"[Subdivision] (c) The petition for removal of a criminal prosecution may be filed at any time before trial."

 The Courts have uniformly asserted that the right to remove a matter from a State Court to the United States Court is wholly statutory, Little York Gold-Washing & Water Co. v. Keyes, 96 U.S. 199, 24 L. Ed. 656 and can be exercised only in the cases and in the mode designated by Congress, Burnett v. Spokane, P. & S.R. Co., D.C., 210 F.94. The source of the right and the authority to remove is found in the Judiciary Law, §§ 1441-1445, Title 28 U.S.C. Before a party can avail himself of the right, he must show on the record that his is a case which comes clearly within the provisions of the statute, Compania Minera y Compradora de Metales Mexicano, S.A., v. American Metal Co., D.C., 262 F. 183; Edwards v. E.I. DuPont de Nemours & Co., 5 Cir., 183 F.2d 165, and the right to removal must be exercised in the mode and manner set forth in the removal statute, Peavey v. Reed Co., Inc., D.C., 41 F.Supp. 351. The right of removal being in derogation of state sovereignty, should not be enlarged beyond what is definite and free from ambiguity, McCaffrey v. Wilson Co., D.C., 10 F.2d 368. The right to removal, resting as it does entirely upon statutory enactment, cannot be extended to criminal proceedings unless warrant therefor is found in the Acts of Congress.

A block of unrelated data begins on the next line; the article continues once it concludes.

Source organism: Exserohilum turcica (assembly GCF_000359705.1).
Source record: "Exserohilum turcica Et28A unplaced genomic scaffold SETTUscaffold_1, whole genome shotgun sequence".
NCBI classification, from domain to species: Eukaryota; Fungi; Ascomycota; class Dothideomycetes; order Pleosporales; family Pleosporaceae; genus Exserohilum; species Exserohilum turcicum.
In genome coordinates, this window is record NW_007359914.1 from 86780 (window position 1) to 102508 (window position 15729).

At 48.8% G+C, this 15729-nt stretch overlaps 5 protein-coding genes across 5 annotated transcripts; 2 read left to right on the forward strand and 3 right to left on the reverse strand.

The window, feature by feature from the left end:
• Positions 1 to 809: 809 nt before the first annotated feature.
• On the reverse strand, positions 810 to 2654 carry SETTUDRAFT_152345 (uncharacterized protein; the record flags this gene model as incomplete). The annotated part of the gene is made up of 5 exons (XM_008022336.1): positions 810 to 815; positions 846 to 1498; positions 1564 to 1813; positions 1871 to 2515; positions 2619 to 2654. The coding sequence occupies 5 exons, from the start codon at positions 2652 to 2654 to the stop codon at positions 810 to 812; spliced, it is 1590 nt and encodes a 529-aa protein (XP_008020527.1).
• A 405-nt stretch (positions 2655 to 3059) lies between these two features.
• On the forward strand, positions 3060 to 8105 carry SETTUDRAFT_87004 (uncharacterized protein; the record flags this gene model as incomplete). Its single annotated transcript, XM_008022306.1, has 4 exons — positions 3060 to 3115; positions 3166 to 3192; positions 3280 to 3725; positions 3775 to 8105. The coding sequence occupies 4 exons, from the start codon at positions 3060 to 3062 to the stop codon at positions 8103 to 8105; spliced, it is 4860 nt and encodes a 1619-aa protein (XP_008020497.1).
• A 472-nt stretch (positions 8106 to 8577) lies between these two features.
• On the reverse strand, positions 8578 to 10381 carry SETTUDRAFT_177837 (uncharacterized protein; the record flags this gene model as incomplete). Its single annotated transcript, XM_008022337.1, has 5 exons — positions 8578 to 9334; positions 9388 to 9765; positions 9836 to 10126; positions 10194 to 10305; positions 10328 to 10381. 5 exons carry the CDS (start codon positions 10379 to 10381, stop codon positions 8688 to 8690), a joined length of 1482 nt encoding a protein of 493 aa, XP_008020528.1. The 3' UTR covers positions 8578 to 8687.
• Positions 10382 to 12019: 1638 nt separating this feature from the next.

Congress has not only provided for the classes of cases in which removal may be effected from the State to the Federal Courts, but has also fixed the steps and procedure to be followed in accomplishing the removal. In a criminal prosecution the petition for removal must be filed before trial, 28 U.S.C. § 1446(c). The present statute, insofar as the time for removal is concerned is imperative and mandatory, and must be strictly construed and complied with, Kramer v. Jarvis, D.C., 81 F.Supp. 360, owing to the fact that the law was designed to restrict the jurisdiction of the Federal Courts.

 No discretion is conferred on Federal Courts to extend or enlarge the time in which to petition for removal, Cyc. of Fed.Proc. Vol. 2, P. 334.

 The defendant Biscup, having been arrested on November 17, 1954 and tried on December 4, 1954, no reason has been advanced why an application for removal to this Court was not made prior to trial and this Court holds that said application after trial is not timely made.

 The defendant has raised in the State Court the question of the jurisdiction of the State Court to try the offense with which he was charged and from his conviction in the State Court the defendant has taken an appeal. This seems to be further cause for denying the application to remove, Schneider v. Eldredge, C.C., 125 F. 638; Stevenson v. Williams, 19 Wall. 572, 86 U.S. 572, 22 L. Ed. 162.

 The jurisdictional and constitutional question having been raised in the State Court, that Court can properly treat with those questions in the Appellate Court.

 The petition for the issuance of an order to the Clerk of the County Court of Cattaraugus, New York, to remove and transfer all papers and pleadings in the above case to the Clerk of the United States Court of this District is denied.

19550325